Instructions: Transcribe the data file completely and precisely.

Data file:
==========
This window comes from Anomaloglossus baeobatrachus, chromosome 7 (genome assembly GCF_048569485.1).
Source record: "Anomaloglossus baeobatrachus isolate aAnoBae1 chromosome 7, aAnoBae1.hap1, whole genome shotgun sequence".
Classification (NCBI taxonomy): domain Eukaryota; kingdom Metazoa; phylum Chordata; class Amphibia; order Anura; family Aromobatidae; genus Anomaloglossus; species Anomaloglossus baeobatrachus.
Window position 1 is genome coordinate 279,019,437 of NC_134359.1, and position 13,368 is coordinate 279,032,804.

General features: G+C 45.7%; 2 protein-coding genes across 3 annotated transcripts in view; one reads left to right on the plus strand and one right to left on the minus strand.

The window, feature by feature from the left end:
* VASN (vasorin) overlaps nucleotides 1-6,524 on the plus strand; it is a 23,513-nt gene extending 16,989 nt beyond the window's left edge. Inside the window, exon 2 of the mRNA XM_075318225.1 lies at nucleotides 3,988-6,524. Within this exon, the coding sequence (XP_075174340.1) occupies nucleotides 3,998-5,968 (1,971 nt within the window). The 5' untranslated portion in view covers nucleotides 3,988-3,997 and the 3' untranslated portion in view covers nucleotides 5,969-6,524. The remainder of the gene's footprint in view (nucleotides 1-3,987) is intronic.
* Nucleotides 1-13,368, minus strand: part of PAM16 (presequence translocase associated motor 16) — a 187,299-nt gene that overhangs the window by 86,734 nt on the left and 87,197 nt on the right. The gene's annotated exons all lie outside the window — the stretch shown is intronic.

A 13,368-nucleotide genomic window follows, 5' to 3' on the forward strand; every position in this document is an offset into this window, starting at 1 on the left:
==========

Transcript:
This window comes from Anomaloglossus baeobatrachus, chromosome 7 (genome assembly GCF_048569485.1).
Source record: "Anomaloglossus baeobatrachus isolate aAnoBae1 chromosome 7, aAnoBae1.hap1, whole genome shotgun sequence".
Classification (NCBI taxonomy): domain Eukaryota; kingdom Metazoa; phylum Chordata; class Amphibia; order Anura; family Aromobatidae; genus Anomaloglossus; species Anomaloglossus baeobatrachus.
Window position 1 is genome coordinate 279,019,437 of NC_134359.1, and position 13,368 is coordinate 279,032,804.

General features: G+C 45.7%; 2 protein-coding genes across 3 annotated transcripts in view; one reads left to right on the plus strand and one right to left on the minus strand.

The window, feature by feature from the left end:
* VASN (vasorin) overlaps nucleotides 1-6,524 on the plus strand; it is a 23,513-nt gene extending 16,989 nt beyond the window's left edge. Inside the window, exon 2 of the mRNA XM_075318225.1 lies at nucleotides 3,988-6,524. Within this exon, the coding sequence (XP_075174340.1) occupies nucleotides 3,998-5,968 (1,971 nt within the window). The 5' untranslated portion in view covers nucleotides 3,988-3,997 and the 3' untranslated portion in view covers nucleotides 5,969-6,524. The remainder of the gene's footprint in view (nucleotides 1-3,987) is intronic.
* Nucleotides 1-13,368, minus strand: part of PAM16 (presequence translocase associated motor 16) — a 187,299-nt gene that overhangs the window by 86,734 nt on the left and 87,197 nt on the right. The gene's annotated exons all lie outside the window — the stretch shown is intronic.

A 13,368-nucleotide genomic window follows, 5' to 3' on the forward strand; every position in this document is an offset into this window, starting at 1 on the left: